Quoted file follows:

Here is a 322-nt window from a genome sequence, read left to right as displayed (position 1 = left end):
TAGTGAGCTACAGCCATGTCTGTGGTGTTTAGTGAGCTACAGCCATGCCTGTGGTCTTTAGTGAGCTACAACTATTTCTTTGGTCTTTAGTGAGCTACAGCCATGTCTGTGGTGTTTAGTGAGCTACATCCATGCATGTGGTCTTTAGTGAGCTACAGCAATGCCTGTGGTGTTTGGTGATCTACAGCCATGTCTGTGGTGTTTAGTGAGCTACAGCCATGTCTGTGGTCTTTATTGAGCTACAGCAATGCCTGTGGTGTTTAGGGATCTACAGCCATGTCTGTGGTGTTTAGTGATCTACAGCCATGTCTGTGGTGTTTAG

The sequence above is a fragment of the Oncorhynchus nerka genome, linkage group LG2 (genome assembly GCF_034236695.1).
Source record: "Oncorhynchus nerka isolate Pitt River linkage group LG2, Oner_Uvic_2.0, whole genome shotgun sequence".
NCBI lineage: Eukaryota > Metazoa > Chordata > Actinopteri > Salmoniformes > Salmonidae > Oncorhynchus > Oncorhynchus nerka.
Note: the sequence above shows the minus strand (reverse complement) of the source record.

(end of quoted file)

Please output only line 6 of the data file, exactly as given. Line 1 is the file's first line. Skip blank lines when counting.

Note: the sequence above shows the minus strand (reverse complement) of the source record.